Ninth-For ornament or use ? Both.
Tenth-Has it any connection with the person of the King ? No.
Eleventh--Is it carried, or does it support itself? The fornier.

Twelfth-Does it pass by succession? [Neither Lord Granville nor myself being quite certain on this point, the question was not answered; but, as it was thought that the very hesitation to answer might serve to shed light upon the secret, it was agreed that the question should be counted as one in the progress of the game.]

Thirteenth-Was it used at the coronation? Yes.

Fourteenth-In the Hall or Abbey? Probably in both; certainly in the Hall,

Fifteenth-Does it belong specially to the ceremony of the coronation, or is it used at other times? It is used at other times.

Sixteenth-Is it exclusively of a vegetable nature, or is it not, in some parts, a compound of a vegetable and a mineral ? Exclusively of a vegetable nature.

Seventeenth- What is its shape? [This question was objected to as too particular, and the company inclining to think so, it was withdrawn; but Mr. Canning saying it would be hard upon him to count it, as it was withdrawn, the decision was in his favour on that point, and it was not counted.]

Seventeenth (repeated).—Is it decorated or simple? [We made a stand against this question also, as too particular; but the company not inclining to sustain us this time, I had to answer it, and said that it was simple.]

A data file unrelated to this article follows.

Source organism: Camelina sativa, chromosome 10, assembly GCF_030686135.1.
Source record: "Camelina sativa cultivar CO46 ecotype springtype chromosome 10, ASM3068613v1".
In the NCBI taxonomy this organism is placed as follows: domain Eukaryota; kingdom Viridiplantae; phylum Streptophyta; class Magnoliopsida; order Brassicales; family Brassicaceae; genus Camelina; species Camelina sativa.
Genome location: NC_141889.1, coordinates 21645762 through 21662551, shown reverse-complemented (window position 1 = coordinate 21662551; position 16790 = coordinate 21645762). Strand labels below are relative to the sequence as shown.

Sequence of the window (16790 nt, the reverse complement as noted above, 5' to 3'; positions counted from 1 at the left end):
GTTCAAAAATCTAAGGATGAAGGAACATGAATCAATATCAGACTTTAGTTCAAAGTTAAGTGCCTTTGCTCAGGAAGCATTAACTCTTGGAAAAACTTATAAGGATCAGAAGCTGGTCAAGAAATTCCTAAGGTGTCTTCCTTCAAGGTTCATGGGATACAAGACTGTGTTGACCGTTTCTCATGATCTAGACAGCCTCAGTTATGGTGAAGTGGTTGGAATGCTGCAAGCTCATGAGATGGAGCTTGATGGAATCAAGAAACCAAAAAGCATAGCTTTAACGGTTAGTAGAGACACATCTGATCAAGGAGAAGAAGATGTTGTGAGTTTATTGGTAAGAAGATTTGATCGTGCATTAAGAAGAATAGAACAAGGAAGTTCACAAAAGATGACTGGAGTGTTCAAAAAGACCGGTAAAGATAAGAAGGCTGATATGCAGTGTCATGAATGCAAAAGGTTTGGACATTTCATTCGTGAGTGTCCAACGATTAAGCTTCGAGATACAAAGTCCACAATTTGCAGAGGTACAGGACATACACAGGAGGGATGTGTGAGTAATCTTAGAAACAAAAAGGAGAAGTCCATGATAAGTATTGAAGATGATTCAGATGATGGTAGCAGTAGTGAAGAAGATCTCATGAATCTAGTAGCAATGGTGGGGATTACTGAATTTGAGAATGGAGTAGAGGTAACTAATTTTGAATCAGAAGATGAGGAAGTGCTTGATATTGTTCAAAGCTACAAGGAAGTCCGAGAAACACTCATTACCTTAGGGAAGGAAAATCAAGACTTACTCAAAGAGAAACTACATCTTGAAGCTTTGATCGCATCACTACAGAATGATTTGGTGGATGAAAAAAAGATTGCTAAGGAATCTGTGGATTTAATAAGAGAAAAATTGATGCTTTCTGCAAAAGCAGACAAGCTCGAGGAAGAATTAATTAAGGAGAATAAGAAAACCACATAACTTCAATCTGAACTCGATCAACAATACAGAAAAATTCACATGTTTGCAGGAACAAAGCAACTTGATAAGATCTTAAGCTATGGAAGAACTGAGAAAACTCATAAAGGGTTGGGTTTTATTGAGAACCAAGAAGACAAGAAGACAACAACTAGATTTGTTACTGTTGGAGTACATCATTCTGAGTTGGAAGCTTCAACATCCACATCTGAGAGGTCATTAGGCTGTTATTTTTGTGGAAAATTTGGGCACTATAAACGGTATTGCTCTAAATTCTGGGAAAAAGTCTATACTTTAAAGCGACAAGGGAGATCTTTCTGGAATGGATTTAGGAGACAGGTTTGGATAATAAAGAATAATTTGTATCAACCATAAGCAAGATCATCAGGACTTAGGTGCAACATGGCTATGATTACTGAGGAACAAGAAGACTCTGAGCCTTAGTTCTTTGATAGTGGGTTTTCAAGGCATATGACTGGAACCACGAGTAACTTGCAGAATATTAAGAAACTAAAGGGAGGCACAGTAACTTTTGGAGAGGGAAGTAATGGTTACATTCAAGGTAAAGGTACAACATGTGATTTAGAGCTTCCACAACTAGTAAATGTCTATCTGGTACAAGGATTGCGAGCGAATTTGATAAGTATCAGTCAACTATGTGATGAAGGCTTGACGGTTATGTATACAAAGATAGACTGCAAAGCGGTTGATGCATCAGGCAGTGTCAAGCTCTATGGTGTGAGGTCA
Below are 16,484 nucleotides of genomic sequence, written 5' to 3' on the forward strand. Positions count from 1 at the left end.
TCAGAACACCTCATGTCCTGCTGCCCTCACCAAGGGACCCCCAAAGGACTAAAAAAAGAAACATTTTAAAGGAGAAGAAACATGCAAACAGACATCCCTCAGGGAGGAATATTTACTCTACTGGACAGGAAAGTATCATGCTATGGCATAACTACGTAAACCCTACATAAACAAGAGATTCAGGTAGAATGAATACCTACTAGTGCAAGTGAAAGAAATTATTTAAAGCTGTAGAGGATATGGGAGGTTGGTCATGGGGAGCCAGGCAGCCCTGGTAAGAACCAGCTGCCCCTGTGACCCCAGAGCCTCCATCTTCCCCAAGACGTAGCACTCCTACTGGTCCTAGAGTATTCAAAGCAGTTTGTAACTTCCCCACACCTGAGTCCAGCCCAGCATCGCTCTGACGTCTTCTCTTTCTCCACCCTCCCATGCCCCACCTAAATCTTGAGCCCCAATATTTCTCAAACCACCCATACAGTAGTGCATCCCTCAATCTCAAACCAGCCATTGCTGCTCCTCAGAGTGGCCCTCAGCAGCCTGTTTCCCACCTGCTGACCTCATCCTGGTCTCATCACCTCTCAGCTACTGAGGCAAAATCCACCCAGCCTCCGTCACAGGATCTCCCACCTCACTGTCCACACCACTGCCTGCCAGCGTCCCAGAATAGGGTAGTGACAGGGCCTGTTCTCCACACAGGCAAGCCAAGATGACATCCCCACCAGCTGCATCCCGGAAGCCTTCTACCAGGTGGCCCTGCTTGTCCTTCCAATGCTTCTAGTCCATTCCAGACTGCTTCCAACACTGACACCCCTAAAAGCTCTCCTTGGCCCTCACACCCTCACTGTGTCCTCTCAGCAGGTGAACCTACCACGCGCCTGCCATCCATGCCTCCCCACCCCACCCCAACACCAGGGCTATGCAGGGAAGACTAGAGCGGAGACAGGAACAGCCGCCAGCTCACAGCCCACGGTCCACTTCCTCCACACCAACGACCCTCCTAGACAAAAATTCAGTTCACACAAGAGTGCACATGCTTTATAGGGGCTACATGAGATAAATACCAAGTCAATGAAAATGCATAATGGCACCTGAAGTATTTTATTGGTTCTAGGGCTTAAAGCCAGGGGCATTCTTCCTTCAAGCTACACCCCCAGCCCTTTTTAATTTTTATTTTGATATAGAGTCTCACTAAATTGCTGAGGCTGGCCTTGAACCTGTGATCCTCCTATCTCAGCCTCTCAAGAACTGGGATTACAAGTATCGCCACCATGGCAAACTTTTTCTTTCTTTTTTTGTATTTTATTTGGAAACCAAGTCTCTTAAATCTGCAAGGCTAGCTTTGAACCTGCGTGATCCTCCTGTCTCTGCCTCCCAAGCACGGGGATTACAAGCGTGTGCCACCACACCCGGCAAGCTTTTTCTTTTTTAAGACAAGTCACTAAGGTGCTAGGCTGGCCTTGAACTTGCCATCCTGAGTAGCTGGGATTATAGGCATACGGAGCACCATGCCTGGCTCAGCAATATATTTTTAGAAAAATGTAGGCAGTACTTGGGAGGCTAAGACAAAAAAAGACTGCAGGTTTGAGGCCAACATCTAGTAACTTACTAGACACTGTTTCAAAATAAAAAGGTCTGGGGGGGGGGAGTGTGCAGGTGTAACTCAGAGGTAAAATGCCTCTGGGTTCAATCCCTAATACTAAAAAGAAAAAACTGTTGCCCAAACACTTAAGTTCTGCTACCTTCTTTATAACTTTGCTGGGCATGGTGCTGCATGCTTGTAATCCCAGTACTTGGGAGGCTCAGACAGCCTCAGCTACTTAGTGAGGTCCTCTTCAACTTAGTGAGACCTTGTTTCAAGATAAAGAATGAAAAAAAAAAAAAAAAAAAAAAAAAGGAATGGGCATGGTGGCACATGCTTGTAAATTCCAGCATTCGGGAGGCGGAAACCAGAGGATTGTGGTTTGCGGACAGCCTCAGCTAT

Eighteenth-Is it used in the ordinary ceremonial of the House of Commons, or House of Lords? No.

Nineteenth-Is it ever used by either House ? No.

Twentieth— Is it generally stationary or moveable? Moveable. The whole number of questions being now exhausted, there was a dead pause. The interest had gone on increasing as the game advanced, until, coming to the last question, it grew to be like neck-and-neck at the close of a race. Mr. Canning was evidently under concern lest he should be foiled, as by the law of the game he would have been, if he had not now solved the enigma. He sat silent for a minute or two; then, rolling his rich eye about, and with his countenance a little anxious, and in an accent by no means over confident, he exclaimed,

I think it must be the wand of the Lord High-Steward!' And it was-EVEN so. This wand is a long, plain, white staff, not much thicker than your iniddle finger, and, as such, justifies all the answers given. In answering the ninth question, Lord Granville and I, who conferred together in a whisper as to all answers not at once obvious, remembered that some quaint old English writers say that the Lord High-Steward carried his staff to beat off intruders from his Majesty's treasury! When at the twelfth, Mr. Canning illustrated the nature of . his question by referring to the rod of the Lord Chamberlain, which he said did not pass by succession, each new incumbent procuring, as he